A: I don't think it is a matter of the number of hospitals using outsourcing that will create the backlash, but rather when alternative providers—particularly lower-wage providers—begin competing for tasks that domestic providers don't want to give up. If e-ICUs compete successfully against onsite intensivists, or foreign radiologists compete for daytime business with domestic radiologists, then we'll be in for the great battle. Right now, much of the outsourcing fills niches—like nighttime radiologists or ICU coverage—that domestic folks don't want to fill.
Q: Might outsourcing actually be good for rural hospitals, perhaps providing a good balance of skills?
A: Absolutely. Particularly for rural hospitals, having a competent physician fill a niche through outsourcing that they can't fill locally could be very positive.
Q: Will patients see any other benefits of outsourcing?
A: The same phenomenon that is driving outsourcing—namely the wiring of American medicine—will also allow some patients to manage some of their own care at home, facilitated by the Internet.
IT [information technology]-facilitated disease management has the capacity to change the way we look at medical care, from our present view of care being delivered through single episodic encounters to a new view of much more continuous monitoring and management. Patients will self-manage a considerable amount of their care using computer-based algorithms that guide them to deal with common scenarios and tell them when they're complex or sick enough to need to speak to or see the doctor.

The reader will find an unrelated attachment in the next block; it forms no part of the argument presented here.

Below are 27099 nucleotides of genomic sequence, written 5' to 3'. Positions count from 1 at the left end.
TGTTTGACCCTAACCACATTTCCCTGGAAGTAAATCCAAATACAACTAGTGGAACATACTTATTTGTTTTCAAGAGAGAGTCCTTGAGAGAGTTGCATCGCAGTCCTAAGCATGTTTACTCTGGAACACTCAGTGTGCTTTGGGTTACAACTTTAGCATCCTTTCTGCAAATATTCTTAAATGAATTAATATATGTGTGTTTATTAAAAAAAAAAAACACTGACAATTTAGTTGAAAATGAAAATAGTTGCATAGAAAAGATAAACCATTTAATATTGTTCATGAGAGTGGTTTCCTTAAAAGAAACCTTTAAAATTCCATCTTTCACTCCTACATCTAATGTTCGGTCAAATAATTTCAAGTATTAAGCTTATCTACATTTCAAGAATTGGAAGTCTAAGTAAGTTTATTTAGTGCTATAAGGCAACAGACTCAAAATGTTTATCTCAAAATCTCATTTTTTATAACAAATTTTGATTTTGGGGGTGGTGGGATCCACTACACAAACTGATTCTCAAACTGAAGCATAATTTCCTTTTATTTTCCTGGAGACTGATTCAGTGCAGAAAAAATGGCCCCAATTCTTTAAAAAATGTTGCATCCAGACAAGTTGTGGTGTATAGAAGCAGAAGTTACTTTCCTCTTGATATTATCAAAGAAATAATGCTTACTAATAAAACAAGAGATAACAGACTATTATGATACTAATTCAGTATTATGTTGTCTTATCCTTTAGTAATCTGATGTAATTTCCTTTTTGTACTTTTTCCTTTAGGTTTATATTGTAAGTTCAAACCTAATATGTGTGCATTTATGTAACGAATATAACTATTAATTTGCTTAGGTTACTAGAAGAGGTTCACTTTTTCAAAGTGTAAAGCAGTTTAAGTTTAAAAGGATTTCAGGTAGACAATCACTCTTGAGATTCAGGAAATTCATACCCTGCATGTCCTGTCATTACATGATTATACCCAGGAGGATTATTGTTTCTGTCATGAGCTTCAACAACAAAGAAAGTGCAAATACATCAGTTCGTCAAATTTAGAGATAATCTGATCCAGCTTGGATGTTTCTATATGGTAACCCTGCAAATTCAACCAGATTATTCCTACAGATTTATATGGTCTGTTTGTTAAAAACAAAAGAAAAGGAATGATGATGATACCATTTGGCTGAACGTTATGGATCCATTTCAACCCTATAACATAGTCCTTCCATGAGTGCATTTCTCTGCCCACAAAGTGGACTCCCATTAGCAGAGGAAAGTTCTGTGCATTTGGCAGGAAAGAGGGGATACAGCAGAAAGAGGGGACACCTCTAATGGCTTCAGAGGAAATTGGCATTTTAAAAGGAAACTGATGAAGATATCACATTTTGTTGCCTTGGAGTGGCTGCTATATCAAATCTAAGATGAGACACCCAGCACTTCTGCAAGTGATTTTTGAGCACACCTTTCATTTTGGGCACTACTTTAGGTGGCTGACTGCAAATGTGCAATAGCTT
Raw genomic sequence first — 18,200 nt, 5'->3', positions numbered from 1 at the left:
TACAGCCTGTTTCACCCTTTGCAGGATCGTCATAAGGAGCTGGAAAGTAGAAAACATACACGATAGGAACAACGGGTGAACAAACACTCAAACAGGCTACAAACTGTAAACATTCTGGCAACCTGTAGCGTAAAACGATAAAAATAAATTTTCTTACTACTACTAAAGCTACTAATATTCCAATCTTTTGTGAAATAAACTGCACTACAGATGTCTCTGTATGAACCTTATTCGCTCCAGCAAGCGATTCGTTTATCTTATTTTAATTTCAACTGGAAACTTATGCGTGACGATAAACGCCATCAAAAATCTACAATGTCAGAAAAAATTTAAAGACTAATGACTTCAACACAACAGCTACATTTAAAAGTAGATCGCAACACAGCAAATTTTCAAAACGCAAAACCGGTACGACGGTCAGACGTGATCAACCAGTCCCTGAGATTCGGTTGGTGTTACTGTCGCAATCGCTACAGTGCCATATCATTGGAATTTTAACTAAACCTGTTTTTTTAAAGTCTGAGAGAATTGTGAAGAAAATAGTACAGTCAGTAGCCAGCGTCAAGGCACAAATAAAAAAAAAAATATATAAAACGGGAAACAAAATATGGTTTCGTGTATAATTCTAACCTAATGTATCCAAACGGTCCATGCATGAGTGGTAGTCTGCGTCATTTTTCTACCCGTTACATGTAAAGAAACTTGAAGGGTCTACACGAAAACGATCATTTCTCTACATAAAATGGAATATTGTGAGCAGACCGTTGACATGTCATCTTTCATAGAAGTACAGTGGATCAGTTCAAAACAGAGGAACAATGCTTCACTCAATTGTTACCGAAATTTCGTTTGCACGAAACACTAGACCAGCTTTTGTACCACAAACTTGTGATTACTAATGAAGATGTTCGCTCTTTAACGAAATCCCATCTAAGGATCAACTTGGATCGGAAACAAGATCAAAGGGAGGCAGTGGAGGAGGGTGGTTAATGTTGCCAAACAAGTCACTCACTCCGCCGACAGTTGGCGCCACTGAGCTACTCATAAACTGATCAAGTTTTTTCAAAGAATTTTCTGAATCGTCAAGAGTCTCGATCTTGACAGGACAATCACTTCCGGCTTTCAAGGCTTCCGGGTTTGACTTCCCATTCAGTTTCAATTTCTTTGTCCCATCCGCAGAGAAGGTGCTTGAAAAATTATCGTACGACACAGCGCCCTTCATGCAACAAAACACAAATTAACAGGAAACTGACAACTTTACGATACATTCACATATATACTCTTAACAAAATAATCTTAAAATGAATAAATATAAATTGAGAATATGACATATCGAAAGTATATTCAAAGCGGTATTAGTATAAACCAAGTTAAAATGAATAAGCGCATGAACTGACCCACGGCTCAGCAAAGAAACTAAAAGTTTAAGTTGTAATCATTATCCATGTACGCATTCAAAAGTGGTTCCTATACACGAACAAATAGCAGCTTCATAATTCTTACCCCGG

Q: Should we tell patients that a radiologist in India might be reading their CT scan?
A: I don't know. At one level I say yes because it's never wrong to be transparent. But do we tell patients that their X-ray is being read by a resident? Or that their path specimen was FedExed to the lab a few hundred miles away. I don't think that full patient disclosure is the most robust way to ensure quality.
Q: So how can we ensure quality?
A: Because health care is becoming more digitized, there will be all sorts of new ways to measure and monitor care.
To take the example of radiology, we could re-review a random sample of a physician's X-rays to make sure that the readings are confirmed. To me, the fact that the films are being read abroad does not change the importance of quality or the challenges of measuring it. Five to 10 years from now, virtually all of our care will be recorded or delivered via computer. The same technology that allows the radiologist in India to read films can potentially facilitate examining the quality of his or her care.
Q: How far does board certification go in guaranteeing quality?
A: We have to think about board certification in a broader way. Ensuring quality has to go well beyond passing a board exam—we need to tap into what you do, not just what you know. I think the "dis-location" trend will force us to ask these questions irrespective of whether the doctor delivering the care is in California or even the United States.
When I buy a computer or a car, I don't really care about where it was made, I care about the quality and value of the product. In that way, medicine is going to look more and more like the rest of the economy.
Sarah Lovinger, ACP Member, is a freelance medical reporter based in Evanston, Ill., and a general internist who practices part-time in Chicago.